Every Fed meeting is significant. Next week’s meeting will definitely set the tone for the rest of the year. If the Fed cuts interest rates by ¼ point and indicates that might be it, a Stock Market sell-off would be very likely. And even though a cut is being priced in and highly probable, it is no longer 100% certain. A no-cut would be a surprise the Stock Market won’t like. If a trade deal is near, something we don’t believe, and the Fed cited the Trade War as a reason for accommodation, could it pause for more evidence since there is no perceived immediate crisis? We clearly don’t know that. I’m not sure if the Fed even knows what it’s going to do right now.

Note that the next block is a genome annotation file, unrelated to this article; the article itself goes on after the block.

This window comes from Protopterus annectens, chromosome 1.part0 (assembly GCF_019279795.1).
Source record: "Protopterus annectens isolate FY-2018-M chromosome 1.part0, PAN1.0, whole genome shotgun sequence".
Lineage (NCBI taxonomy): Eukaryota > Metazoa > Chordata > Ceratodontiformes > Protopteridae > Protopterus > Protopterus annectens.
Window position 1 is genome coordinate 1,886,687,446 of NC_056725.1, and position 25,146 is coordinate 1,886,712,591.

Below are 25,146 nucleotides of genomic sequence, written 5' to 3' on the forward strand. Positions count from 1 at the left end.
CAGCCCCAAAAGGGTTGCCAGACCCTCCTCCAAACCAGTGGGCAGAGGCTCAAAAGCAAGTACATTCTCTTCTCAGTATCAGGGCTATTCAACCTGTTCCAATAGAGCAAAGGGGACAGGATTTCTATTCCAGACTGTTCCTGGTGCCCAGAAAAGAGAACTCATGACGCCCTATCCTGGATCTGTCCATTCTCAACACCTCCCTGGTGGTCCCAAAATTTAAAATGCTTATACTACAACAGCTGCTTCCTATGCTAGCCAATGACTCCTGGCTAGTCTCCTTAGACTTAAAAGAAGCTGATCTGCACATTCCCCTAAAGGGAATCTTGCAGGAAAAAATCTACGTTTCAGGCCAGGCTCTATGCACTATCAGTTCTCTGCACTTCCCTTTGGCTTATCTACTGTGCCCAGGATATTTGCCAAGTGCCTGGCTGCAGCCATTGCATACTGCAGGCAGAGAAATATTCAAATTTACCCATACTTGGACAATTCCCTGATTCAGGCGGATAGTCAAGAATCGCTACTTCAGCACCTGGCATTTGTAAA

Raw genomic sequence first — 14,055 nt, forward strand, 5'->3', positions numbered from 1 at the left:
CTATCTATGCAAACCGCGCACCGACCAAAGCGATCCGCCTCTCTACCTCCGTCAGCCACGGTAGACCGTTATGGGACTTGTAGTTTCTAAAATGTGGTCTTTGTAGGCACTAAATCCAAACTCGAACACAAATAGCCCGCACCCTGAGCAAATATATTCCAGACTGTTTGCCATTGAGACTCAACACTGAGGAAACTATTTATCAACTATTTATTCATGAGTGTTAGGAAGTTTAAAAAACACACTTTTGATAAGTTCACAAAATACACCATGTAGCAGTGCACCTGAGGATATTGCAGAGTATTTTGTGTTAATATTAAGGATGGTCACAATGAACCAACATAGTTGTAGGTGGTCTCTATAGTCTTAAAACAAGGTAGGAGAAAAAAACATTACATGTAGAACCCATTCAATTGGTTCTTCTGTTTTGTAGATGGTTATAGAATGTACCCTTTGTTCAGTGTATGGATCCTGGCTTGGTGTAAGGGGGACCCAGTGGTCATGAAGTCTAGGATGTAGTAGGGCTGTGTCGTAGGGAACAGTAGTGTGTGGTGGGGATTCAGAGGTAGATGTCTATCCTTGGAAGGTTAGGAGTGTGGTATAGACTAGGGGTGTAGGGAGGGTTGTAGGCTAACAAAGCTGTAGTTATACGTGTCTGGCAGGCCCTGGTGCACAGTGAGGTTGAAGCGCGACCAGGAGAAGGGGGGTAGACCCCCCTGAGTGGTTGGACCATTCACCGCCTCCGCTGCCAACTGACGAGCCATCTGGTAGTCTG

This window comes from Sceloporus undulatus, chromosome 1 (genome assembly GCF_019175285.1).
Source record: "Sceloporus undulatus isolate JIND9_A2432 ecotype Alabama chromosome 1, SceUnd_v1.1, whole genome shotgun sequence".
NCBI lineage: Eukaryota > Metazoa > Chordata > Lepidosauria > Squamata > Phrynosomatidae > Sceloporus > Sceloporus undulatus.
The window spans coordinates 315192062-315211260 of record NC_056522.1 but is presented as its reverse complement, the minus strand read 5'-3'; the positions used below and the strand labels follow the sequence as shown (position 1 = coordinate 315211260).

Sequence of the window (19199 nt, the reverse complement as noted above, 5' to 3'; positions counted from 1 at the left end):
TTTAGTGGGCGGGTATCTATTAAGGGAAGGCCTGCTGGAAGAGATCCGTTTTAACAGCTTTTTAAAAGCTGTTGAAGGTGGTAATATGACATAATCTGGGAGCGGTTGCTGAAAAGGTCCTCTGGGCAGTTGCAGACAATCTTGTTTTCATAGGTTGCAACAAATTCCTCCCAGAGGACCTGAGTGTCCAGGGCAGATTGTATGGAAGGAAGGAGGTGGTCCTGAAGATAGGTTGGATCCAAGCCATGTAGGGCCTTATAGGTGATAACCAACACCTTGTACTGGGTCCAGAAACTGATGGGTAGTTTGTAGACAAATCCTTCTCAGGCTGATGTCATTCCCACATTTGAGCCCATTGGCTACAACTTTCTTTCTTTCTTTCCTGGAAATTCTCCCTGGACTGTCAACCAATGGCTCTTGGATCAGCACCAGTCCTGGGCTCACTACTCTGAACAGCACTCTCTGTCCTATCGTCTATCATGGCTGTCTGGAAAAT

What we do know is September is historically a challenging month for investors, the worst on the calendar for decades. It marked a top last year followed by a massive decline to end the year. We don’t necessarily think a repeat is coming, but we wouldn’t be shocked if it did. At best, the Stock Market is near-term overbought. This could also be a longer-term topping process. We are sticking to our discipline and remain cautious as the facts have not changed. If or when they do, we will change our approach quite quickly.

Have a nice weekend. We’ll be back, dark and early on Monday.